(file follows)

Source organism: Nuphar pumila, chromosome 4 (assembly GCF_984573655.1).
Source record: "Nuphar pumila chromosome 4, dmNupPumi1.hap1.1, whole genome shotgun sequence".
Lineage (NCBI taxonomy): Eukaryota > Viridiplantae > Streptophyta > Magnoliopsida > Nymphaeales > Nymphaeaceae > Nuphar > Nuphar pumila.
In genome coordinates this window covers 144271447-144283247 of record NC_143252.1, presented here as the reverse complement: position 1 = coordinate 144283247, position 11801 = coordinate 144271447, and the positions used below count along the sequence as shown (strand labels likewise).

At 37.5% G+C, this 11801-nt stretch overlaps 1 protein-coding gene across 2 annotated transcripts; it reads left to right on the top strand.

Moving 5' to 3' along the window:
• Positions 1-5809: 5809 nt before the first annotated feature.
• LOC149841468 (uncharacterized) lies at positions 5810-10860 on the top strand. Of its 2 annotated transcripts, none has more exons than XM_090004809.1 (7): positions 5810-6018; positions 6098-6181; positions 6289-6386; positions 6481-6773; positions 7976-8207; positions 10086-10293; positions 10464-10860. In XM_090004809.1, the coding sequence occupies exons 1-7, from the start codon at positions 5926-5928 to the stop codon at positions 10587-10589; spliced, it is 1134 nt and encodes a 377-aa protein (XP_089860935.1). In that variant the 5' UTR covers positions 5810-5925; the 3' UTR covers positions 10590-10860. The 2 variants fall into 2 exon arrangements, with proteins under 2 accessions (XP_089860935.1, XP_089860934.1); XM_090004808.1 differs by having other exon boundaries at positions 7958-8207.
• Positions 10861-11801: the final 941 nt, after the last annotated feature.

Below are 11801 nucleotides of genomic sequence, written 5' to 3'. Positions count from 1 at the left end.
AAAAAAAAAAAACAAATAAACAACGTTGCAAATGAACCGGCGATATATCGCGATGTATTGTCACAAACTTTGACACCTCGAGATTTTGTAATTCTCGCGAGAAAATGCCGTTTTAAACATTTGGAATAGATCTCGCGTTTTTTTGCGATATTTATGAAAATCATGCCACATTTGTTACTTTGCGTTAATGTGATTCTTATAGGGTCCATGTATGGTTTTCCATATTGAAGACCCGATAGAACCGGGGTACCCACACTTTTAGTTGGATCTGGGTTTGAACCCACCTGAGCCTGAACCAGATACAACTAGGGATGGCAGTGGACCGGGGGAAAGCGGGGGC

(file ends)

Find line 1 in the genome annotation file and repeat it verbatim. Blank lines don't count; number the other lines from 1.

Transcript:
Source organism: Nuphar pumila, chromosome 4 (assembly GCF_984573655.1).